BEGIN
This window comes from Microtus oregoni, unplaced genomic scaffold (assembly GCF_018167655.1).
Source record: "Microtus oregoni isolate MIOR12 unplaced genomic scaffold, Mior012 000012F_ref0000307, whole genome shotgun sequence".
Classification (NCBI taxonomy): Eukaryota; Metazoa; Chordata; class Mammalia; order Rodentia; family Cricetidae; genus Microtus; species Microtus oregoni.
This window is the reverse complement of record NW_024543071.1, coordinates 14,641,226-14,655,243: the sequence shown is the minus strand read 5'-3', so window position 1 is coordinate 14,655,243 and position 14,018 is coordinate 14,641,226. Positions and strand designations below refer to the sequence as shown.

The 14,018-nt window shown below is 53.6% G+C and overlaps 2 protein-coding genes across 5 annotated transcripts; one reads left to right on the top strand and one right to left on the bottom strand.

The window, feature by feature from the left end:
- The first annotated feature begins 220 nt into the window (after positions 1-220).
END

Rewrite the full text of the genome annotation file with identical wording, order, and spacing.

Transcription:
This window comes from Microtus oregoni, unplaced genomic scaffold (assembly GCF_018167655.1).
Source record: "Microtus oregoni isolate MIOR12 unplaced genomic scaffold, Mior012 000012F_ref0000307, whole genome shotgun sequence".
Classification (NCBI taxonomy): Eukaryota; Metazoa; Chordata; class Mammalia; order Rodentia; family Cricetidae; genus Microtus; species Microtus oregoni.
This window is the reverse complement of record NW_024543071.1, coordinates 14,641,226-14,655,243: the sequence shown is the minus strand read 5'-3', so window position 1 is coordinate 14,655,243 and position 14,018 is coordinate 14,641,226. Positions and strand designations below refer to the sequence as shown.

The 14,018-nt window shown below is 53.6% G+C and overlaps 2 protein-coding genes across 5 annotated transcripts; one reads left to right on the top strand and one right to left on the bottom strand.

The window, feature by feature from the left end:
- The first annotated feature begins 220 nt into the window (after positions 1-220).